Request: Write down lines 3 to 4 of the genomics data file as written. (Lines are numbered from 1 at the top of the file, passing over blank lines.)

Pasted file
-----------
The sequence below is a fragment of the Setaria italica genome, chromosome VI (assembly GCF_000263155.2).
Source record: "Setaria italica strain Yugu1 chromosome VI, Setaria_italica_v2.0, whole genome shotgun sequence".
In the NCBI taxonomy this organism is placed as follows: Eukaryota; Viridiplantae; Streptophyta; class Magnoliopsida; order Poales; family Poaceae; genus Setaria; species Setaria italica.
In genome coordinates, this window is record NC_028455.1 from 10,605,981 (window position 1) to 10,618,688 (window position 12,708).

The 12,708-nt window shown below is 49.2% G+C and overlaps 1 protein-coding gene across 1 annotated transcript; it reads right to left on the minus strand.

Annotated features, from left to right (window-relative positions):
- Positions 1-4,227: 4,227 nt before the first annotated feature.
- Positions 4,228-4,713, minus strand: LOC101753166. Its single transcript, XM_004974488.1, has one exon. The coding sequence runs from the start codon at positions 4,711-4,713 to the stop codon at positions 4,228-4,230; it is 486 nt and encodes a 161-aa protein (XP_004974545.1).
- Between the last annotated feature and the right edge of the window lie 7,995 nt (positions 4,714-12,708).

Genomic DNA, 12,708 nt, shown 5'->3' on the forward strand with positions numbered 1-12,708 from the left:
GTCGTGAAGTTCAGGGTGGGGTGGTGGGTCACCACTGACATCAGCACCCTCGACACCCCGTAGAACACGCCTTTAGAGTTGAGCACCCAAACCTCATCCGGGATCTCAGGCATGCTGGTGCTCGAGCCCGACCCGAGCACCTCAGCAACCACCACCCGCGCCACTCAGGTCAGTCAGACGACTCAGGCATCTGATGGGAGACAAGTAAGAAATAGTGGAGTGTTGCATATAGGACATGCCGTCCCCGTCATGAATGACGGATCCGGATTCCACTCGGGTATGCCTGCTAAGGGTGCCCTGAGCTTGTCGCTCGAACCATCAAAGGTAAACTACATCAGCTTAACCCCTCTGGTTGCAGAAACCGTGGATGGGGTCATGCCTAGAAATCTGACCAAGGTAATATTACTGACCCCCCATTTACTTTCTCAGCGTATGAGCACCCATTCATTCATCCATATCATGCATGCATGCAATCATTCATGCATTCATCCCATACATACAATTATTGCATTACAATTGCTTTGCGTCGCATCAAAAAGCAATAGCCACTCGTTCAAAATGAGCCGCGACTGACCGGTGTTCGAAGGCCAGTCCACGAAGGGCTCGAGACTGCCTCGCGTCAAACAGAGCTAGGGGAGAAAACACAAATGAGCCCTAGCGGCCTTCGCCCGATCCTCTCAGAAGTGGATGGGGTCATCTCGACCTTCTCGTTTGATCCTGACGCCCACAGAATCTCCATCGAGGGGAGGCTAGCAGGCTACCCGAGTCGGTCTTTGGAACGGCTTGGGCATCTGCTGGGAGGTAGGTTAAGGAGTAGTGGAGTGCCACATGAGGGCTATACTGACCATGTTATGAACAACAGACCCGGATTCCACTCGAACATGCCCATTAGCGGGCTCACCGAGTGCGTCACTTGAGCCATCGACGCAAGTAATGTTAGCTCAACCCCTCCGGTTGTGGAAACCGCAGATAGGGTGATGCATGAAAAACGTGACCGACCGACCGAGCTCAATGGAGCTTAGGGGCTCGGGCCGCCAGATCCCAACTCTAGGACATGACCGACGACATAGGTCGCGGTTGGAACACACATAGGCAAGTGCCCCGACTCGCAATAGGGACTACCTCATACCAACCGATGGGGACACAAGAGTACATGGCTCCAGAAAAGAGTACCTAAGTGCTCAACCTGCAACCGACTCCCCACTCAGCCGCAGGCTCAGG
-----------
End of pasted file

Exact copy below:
In the NCBI taxonomy this organism is placed as follows: Eukaryota; Viridiplantae; Streptophyta; class Magnoliopsida; order Poales; family Poaceae; genus Setaria; species Setaria italica.
In genome coordinates, this window is record NC_028455.1 from 10,605,981 (window position 1) to 10,618,688 (window position 12,708).